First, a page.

The reasons that I write this blog are multifaceted, and hopefully you read it for multifaceted reasons as well. But, since the beginning, one of the primary reasons for its existence has been to highlight new ideas within the world of Minor League Baseball. Therefore, I’d like to share a very cool new idea with you:
The Stockton Ports have a new page on their website that allows fans to browse through an assortment of game day programs and scorecards from the 1940s, ’50s, and ’60s. Currently 12 such historical documents have been uploaded, using a digital publishing platform called Issuu. Click on the above link for access to all 12 documents; what follows is my attempt to embed a game day program from 1969. Wish me luck!
I am now operating under the assumption that the above embed was successful. (I won’t know for sure until I hit “publish.”) Regardless, please know that page eight of the game day program which you may or may not see above contains a picture of Ron Shelton when he was a member of the Ports. Shelton has gone on to a successful career as a movie director, and, surely, his time in Stockton must have had some influence on his 1988 classic Bull Durham.
And surely, the Ports’ decision to share historic team publications in an easy-to-access manner will have a wide influence on the world of Minor League Baseball. Those things are really fun to look at, and the ads alone are worth the price of admission.
Note: I am now aware that my embed attempt was unsuccessful. Please know that I tried, and please click on the above link.
My segue game is weak today, but here goes: while the above Ports’ initiative involves that which occurred a long time ago, the below photo involves something THAT NEVER HAPPENED AT ALL.
— Alex Freedman (@azfreedman) February 19, 2014
Mr. Freedman, a long-time contributor to my criminally overlooked “Crooked Numbers” column, tweeted the above picture because the Toledo Mud Hens were in fact the losers of the 2006 Championship Showdown. (As all sports fans know, the Tucson Sidewinders beat Toledo by a score of 4-2.) This makes that t-shirt the Minor League Baseball equivalent of Chicago Bears Super Bowl XLI Champions apparel, which is almost certainly being worn somewhere in Africa as I type this.
My segue game is now non-existent. In fact:
Finally, here’s a link to an interview I did recently. I never say no to interview requests, so get in touch if you’re into that sort of thing.
During last month’s Winter Meetings in Orlando, Fla, I got the chance to interview Bull Durham director Ron Shelton regarding the adaptation of that film into a musical. My article on that can be read HERE, but in today’s post I’d like to focus on one of the interview “outtakes.”
As my final question, I asked Shelton the following:
Considering the success of Bull Durham, have you ever considered re-visiting Minor League Baseball in the 21st century? Are there any new stories to tell?
It’s gone so corporate that it’s sort of become uninteresting. It’s great still for the players; it’s as unromantic and shaggy dog if you’re living in that world now. But the front offices of the Minor Leagues used to be as shaggy as the game on the field, but now that’s very different. It’s here [the Baseball Winter Meetings]. You can see it.
I remember a team that was owned by a guy who owned a local bread company in Stockton. That was the year we did 10,000 [fans] for the season. He only invested a few grand and lost every nickel of it, and was looking for someone to bail him out. That was the way it used to be.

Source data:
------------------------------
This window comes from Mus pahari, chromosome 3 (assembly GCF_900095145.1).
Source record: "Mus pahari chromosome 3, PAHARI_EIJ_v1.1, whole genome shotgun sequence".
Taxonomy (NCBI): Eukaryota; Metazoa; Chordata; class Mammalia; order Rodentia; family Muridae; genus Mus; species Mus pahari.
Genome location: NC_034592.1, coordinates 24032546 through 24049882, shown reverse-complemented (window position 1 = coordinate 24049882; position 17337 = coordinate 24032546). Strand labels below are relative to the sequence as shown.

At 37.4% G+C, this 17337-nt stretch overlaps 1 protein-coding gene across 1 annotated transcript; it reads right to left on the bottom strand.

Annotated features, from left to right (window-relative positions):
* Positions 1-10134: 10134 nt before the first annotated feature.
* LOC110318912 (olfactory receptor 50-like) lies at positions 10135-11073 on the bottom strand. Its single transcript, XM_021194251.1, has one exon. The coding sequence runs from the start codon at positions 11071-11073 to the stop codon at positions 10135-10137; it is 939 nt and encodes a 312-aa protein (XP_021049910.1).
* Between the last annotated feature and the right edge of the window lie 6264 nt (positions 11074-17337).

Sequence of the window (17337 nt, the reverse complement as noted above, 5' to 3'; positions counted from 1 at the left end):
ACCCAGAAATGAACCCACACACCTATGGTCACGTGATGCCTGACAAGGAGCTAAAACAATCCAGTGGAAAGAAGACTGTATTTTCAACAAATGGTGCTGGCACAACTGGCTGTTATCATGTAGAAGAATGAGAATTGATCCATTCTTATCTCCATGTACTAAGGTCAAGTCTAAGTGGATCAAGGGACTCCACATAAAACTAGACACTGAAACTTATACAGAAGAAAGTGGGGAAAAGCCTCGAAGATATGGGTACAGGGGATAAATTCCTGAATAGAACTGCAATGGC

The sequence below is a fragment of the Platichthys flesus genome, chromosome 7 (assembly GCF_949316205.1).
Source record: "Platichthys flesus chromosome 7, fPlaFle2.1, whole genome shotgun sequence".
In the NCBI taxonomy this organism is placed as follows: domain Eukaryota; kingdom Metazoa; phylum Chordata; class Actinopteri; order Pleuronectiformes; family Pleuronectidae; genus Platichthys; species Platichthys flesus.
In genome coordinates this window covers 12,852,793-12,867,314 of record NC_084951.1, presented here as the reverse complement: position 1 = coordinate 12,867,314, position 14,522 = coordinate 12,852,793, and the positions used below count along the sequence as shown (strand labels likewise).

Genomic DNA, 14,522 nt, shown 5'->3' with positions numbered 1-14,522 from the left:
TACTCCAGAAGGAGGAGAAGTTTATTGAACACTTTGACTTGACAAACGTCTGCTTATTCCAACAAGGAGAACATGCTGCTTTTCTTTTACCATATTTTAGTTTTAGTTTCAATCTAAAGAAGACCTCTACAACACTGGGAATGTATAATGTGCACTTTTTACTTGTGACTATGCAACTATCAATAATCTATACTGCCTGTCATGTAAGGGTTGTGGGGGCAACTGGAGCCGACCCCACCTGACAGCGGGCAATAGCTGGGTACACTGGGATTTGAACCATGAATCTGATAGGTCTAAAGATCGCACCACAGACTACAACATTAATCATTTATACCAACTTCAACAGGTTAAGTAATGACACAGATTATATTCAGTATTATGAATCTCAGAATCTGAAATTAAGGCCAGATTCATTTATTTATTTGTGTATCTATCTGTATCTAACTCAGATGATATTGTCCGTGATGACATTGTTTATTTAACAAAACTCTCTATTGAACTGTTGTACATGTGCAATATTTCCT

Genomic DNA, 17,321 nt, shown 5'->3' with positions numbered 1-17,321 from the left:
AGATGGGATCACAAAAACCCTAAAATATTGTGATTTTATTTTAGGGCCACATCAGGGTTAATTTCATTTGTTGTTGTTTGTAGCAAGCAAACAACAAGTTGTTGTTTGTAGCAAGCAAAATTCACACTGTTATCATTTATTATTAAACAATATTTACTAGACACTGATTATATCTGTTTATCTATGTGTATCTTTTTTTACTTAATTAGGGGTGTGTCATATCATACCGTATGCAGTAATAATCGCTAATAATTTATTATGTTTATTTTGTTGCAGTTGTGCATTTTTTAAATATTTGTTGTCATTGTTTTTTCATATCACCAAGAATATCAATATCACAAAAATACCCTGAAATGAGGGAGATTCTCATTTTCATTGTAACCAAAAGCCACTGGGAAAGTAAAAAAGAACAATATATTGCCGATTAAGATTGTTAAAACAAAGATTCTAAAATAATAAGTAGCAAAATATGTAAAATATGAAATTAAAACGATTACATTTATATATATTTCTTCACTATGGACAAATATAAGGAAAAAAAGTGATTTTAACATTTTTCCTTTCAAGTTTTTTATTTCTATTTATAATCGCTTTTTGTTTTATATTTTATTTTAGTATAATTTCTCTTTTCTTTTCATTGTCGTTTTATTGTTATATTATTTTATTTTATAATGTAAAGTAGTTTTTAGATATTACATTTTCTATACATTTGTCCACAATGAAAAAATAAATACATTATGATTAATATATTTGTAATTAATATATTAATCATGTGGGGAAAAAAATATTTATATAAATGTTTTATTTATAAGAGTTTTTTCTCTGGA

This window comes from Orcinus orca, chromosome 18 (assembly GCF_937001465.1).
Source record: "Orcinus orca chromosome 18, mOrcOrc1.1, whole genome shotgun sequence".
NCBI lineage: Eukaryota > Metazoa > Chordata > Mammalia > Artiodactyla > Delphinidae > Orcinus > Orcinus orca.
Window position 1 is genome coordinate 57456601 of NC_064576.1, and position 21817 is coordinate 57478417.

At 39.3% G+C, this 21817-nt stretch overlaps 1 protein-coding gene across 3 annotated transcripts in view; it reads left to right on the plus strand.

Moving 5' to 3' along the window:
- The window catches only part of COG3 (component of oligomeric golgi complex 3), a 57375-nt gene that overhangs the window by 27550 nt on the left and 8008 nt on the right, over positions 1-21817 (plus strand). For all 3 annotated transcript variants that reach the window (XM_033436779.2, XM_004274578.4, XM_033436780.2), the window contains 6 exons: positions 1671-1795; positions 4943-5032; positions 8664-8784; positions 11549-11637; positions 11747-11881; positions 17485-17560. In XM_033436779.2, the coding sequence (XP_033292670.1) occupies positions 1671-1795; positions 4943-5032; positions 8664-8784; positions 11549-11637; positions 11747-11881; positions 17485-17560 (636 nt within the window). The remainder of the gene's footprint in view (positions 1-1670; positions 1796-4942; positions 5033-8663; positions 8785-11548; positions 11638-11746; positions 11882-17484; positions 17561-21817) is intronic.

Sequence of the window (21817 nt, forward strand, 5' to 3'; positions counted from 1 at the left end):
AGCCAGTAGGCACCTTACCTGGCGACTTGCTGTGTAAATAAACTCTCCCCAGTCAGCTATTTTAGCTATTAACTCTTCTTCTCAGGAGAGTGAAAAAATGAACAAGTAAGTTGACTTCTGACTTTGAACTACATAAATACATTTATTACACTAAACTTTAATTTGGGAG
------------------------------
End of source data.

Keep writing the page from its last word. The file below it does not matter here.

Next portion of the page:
Now it’s part of a big thing, but if you go to the games, it’s the same. Players, they don’t make any money, the dreams, trying to get dates with the local girls and not get in trouble if the local girl’s dad was the cop. That is exactly the same. And the fear factor, you know – you’re a star and you sign out of high school or [junior college] or college, then get to the Minor Leagues and realize it’s a nasty, brutal, tough world. An injury, or one bad season, and the number one pick, even if he’s just as good as you, he’s going to be given five years to fail while you’ve got one.
All that has not changed and never will, which is glorious.
I think that Shelton’s take on the current state of the industry is indicative of a larger issue, in that success is generally not very interesting from a story-telling perspective. And to a large extent, I share that perspective when it comes to my own writing. (For example, exploring the ramshackle absurdity of Bakersfield’s Sam Lynn Stadium is far more interesting to me than wandering around the gleaming concourse of Birmingham’s $64 million downtown ballpark amid long lines of screaming kids).
But Shelton is also romanticizing a failed business model, as well as his own memories of competing in the Minor Leagues (he played in the Orioles farm system from 1967-71, including several seasons with the bread company-backed Stockton team referenced in the interview). I believe that the Minor Leagues’ gradual rise from 1960’s obsolescence is a story worth telling, and even within today’s more “corporate” front office environs there are “shaggy dog” stories aplenty. The aforementioned Bakersfield Blaze, sure, but also everything from volunteer-run Appy League teams to down-on-their-luck Triple-A franchises to lame duck Southern League entities. Not to mention the irreverent promotional strategies that are still employed at all levels of the Minors, with various levels of enthusiasm and results.
Shelton could very well be right that the Minor League front offices of today aren’t as compelling or quirky as those that could be found some 40 or 50 years ago. But if that’s the price you’ve gotta pay for success, then so be it. If teams were still run by a motley collection of in-debt-to-their-eyeballs local merchants, then I wouldn’t have a job. And, if you work in baseball, chances are that you wouldn’t either. As many a team exec has told me: “If we only marketed to the purists, then we’d be out of business.”